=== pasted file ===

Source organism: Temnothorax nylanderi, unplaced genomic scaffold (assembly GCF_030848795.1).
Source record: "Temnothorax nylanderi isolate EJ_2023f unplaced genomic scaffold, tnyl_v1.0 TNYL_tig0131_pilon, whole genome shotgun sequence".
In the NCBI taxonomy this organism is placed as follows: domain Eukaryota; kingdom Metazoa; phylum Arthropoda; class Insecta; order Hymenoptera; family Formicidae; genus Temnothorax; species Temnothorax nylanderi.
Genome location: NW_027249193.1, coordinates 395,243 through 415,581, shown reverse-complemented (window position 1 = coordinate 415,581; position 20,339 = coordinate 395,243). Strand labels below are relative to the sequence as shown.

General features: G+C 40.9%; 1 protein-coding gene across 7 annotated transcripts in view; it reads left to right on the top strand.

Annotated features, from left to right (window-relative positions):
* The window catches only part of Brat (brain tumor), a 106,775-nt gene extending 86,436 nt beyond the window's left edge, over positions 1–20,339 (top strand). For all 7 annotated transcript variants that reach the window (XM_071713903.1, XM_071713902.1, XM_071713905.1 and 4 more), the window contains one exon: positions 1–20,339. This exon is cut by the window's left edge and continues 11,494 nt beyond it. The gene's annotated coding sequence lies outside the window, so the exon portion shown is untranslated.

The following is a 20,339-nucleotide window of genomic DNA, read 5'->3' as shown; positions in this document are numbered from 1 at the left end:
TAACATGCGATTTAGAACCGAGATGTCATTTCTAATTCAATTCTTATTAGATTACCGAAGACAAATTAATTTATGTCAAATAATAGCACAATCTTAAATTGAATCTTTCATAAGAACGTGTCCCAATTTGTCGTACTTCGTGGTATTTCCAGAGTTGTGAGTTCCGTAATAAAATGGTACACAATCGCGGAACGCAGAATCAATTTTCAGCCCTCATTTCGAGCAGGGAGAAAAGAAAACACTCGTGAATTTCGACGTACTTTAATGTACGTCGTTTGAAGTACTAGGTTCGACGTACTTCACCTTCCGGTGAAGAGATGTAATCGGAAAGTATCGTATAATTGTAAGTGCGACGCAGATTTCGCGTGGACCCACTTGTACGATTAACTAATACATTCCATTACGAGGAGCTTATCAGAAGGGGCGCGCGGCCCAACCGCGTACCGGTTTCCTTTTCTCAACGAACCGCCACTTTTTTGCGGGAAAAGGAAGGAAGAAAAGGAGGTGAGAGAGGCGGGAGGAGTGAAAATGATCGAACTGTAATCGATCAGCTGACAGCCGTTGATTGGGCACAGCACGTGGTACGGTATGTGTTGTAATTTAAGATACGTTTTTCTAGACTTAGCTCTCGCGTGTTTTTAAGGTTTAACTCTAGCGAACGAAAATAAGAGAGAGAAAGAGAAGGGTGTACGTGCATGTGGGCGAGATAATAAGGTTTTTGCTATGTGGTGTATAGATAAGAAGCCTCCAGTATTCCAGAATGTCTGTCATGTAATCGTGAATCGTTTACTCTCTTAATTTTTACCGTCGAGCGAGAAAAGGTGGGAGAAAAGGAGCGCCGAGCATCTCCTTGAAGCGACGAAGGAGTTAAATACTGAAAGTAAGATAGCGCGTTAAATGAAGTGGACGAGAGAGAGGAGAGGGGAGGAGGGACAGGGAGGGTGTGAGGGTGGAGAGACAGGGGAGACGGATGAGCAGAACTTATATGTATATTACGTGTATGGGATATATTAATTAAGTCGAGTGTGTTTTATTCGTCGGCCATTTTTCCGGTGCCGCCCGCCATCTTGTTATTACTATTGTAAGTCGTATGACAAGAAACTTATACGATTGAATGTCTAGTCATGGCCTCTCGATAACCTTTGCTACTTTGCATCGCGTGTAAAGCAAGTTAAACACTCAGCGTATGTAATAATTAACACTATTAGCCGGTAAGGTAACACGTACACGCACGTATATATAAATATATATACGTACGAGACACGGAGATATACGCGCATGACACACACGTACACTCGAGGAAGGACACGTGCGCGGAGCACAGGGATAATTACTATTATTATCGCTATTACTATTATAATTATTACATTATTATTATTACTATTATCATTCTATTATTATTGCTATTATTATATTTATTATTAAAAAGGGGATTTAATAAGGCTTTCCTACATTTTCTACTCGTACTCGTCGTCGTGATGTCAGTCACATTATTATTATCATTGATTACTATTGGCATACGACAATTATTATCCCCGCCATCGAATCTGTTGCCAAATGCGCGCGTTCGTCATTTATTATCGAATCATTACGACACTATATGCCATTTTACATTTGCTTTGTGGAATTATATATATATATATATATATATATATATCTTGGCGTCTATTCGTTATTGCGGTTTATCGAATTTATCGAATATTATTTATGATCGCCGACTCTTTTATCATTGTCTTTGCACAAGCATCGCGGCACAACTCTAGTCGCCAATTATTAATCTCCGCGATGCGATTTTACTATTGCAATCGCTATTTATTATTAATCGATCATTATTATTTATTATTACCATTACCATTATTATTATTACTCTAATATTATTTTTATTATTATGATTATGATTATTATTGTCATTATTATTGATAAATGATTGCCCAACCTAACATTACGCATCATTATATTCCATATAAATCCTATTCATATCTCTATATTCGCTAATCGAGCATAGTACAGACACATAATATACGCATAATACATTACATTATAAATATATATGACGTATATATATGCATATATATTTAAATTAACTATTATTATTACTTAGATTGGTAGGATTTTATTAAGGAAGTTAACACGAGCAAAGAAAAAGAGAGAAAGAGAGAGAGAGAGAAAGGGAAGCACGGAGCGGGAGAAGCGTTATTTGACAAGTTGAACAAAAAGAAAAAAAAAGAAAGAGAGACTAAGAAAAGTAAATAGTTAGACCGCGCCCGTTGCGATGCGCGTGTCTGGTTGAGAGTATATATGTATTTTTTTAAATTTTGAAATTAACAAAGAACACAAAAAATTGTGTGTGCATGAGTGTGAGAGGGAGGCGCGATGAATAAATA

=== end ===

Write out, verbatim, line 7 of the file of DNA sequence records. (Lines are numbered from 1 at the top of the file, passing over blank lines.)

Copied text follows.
* The window catches only part of Brat (brain tumor), a 106,775-nt gene extending 86,436 nt beyond the window's left edge, over positions 1–20,339 (top strand). For all 7 annotated transcript variants that reach the window (XM_071713903.1, XM_071713902.1, XM_071713905.1 and 4 more), the window contains one exon: positions 1–20,339. This exon is cut by the window's left edge and continues 11,494 nt beyond it. The gene's annotated coding sequence lies outside the window, so the exon portion shown is untranslated.